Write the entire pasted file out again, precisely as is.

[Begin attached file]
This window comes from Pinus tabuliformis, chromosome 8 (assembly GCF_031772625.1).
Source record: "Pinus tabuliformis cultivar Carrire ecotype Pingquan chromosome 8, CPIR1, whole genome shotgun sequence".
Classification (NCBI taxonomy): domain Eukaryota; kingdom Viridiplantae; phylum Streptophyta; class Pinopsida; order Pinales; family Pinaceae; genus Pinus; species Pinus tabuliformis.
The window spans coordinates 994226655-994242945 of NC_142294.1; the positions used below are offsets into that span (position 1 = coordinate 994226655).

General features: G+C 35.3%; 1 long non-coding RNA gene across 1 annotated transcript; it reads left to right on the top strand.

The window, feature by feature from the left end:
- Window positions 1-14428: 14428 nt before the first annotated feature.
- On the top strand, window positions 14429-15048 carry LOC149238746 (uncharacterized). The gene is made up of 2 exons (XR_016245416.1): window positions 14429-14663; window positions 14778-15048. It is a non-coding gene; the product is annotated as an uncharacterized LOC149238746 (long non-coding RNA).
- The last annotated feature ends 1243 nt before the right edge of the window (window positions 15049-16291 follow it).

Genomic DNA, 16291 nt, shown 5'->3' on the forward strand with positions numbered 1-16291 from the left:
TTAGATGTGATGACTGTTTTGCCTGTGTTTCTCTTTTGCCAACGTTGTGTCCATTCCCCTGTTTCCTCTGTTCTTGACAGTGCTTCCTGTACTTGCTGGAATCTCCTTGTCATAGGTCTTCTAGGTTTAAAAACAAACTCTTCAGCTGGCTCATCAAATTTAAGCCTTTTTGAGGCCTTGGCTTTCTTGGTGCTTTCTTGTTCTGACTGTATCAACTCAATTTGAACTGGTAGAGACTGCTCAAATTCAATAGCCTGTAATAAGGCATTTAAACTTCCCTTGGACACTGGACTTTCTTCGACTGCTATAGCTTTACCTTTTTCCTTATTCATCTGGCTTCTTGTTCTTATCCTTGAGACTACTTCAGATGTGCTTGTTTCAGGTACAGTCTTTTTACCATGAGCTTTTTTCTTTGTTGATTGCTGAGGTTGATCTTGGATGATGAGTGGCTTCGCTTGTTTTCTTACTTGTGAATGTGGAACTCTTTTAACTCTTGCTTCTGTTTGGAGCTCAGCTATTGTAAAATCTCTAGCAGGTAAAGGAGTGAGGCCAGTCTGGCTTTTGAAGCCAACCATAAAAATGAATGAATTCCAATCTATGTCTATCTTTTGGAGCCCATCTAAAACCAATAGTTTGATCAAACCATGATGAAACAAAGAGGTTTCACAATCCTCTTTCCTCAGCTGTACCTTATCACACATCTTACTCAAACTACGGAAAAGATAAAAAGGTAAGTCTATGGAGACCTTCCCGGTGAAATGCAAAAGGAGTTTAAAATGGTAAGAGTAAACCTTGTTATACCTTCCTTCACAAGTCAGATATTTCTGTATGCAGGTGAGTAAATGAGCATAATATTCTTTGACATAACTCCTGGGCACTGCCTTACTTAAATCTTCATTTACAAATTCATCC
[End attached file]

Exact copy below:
This window comes from Pinus tabuliformis, chromosome 8 (assembly GCF_031772625.1).
Source record: "Pinus tabuliformis cultivar Carrire ecotype Pingquan chromosome 8, CPIR1, whole genome shotgun sequence".
Classification (NCBI taxonomy): domain Eukaryota; kingdom Viridiplantae; phylum Streptophyta; class Pinopsida; order Pinales; family Pinaceae; genus Pinus; species Pinus tabuliformis.
The window spans coordinates 994226655-994242945 of NC_142294.1; the positions used below are offsets into that span (position 1 = coordinate 994226655).

General features: G+C 35.3%; 1 long non-coding RNA gene across 1 annotated transcript; it reads left to right on the top strand.

The window, feature by feature from the left end:
- Window positions 1-14428: 14428 nt before the first annotated feature.
- On the top strand, window positions 14429-15048 carry LOC149238746 (uncharacterized). The gene is made up of 2 exons (XR_016245416.1): window positions 14429-14663; window positions 14778-15048. It is a non-coding gene; the product is annotated as an uncharacterized LOC149238746 (long non-coding RNA).
- The last annotated feature ends 1243 nt before the right edge of the window (window positions 15049-16291 follow it).

Genomic DNA, 16291 nt, shown 5'->3' on the forward strand with positions numbered 1-16291 from the left:
TTAGATGTGATGACTGTTTTGCCTGTGTTTCTCTTTTGCCAACGTTGTGTCCATTCCCCTGTTTCCTCTGTTCTTGACAGTGCTTCCTGTACTTGCTGGAATCTCCTTGTCATAGGTCTTCTAGGTTTAAAAACAAACTCTTCAGCTGGCTCATCAAATTTAAGCCTTTTTGAGGCCTTGGCTTTCTTGGTGCTTTCTTGTTCTGACTGTATCAACTCAATTTGAACTGGTAGAGACTGCTCAAATTCAATAGCCTGTAATAAGGCATTTAAACTTCCCTTGGACACTGGACTTTCTTCGACTGCTATAGCTTTACCTTTTTCCTTATTCATCTGGCTTCTTGTTCTTATCCTTGAGACTACTTCAGATGTGCTTGTTTCAGGTACAGTCTTTTTACCATGAGCTTTTTTCTTTGTTGATTGCTGAGGTTGATCTTGGATGATGAGTGGCTTCGCTTGTTTTCTTACTTGTGAATGTGGAACTCTTTTAACTCTTGCTTCTGTTTGGAGCTCAGCTATTGTAAAATCTCTAGCAGGTAAAGGAGTGAGGCCAGTCTGGCTTTTGAAGCCAACCATAAAAATGAATGAATTCCAATCTATGTCTATCTTTTGGAGCCCATCTAAAACCAATAGTTTGATCAAACCATGATGAAACAAAGAGGTTTCACAATCCTCTTTCCTCAGCTGTACCTTATCACACATCTTACTCAAACTACGGAAAAGATAAAAAGGTAAGTCTATGGAGACCTTCCCGGTGAAATGCAAAAGGAGTTTAAAATGGTAAGAGTAAACCTTGTTATACCTTCCTTCACAAGTCAGATATTTCTGTATGCAGGTGAGTAAATGAGCATAATATTCTTTGACATAACTCCTGGGCACTGCCTTACTTAAATCTTCATTTACAAATTCATCC